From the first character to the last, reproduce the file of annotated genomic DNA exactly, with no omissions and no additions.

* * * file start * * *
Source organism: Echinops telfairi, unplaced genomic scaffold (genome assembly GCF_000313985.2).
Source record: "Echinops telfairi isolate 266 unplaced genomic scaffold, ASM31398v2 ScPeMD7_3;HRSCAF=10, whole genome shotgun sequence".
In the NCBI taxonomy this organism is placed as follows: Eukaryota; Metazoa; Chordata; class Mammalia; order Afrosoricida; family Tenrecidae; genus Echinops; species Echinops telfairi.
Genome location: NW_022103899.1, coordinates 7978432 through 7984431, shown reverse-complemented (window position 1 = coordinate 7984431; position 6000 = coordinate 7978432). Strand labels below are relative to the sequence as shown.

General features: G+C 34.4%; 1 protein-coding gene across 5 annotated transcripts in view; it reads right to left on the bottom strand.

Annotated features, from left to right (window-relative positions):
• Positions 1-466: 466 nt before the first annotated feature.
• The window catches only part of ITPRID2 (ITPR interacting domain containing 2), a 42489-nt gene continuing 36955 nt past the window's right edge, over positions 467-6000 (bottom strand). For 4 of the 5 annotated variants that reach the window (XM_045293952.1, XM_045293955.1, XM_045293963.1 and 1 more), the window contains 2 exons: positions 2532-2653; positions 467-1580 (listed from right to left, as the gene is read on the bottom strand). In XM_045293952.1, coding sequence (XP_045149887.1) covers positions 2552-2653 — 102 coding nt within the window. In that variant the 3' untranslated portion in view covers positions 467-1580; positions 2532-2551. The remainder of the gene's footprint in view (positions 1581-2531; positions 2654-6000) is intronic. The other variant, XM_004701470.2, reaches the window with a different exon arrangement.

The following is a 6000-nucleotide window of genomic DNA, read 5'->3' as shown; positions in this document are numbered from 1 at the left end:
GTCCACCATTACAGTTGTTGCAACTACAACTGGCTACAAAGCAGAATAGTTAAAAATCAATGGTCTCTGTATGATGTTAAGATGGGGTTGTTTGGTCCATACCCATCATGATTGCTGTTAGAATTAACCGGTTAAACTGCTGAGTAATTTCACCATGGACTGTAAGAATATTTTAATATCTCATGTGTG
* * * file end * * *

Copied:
Source organism: Echinops telfairi, unplaced genomic scaffold (genome assembly GCF_000313985.2).
Source record: "Echinops telfairi isolate 266 unplaced genomic scaffold, ASM31398v2 ScPeMD7_3;HRSCAF=10, whole genome shotgun sequence".
In the NCBI taxonomy this organism is placed as follows: Eukaryota; Metazoa; Chordata; class Mammalia; order Afrosoricida; family Tenrecidae; genus Echinops; species Echinops telfairi.
Genome location: NW_022103899.1, coordinates 7978432 through 7984431, shown reverse-complemented (window position 1 = coordinate 7984431; position 6000 = coordinate 7978432). Strand labels below are relative to the sequence as shown.

General features: G+C 34.4%; 1 protein-coding gene across 5 annotated transcripts in view; it reads right to left on the bottom strand.

Annotated features, from left to right (window-relative positions):
• Positions 1-466: 466 nt before the first annotated feature.
• The window catches only part of ITPRID2 (ITPR interacting domain containing 2), a 42489-nt gene continuing 36955 nt past the window's right edge, over positions 467-6000 (bottom strand). For 4 of the 5 annotated variants that reach the window (XM_045293952.1, XM_045293955.1, XM_045293963.1 and 1 more), the window contains 2 exons: positions 2532-2653; positions 467-1580 (listed from right to left, as the gene is read on the bottom strand). In XM_045293952.1, coding sequence (XP_045149887.1) covers positions 2552-2653 — 102 coding nt within the window. In that variant the 3' untranslated portion in view covers positions 467-1580; positions 2532-2551. The remainder of the gene's footprint in view (positions 1581-2531; positions 2654-6000) is intronic. The other variant, XM_004701470.2, reaches the window with a different exon arrangement.

The following is a 6000-nucleotide window of genomic DNA, read 5'->3' as shown; positions in this document are numbered from 1 at the left end:
GTCCACCATTACAGTTGTTGCAACTACAACTGGCTACAAAGCAGAATAGTTAAAAATCAATGGTCTCTGTATGATGTTAAGATGGGGTTGTTTGGTCCATACCCATCATGATTGCTGTTAGAATTAACCGGTTAAACTGCTGAGTAATTTCACCATGGACTGTAAGAATATTTTAATATCTCATGTGTG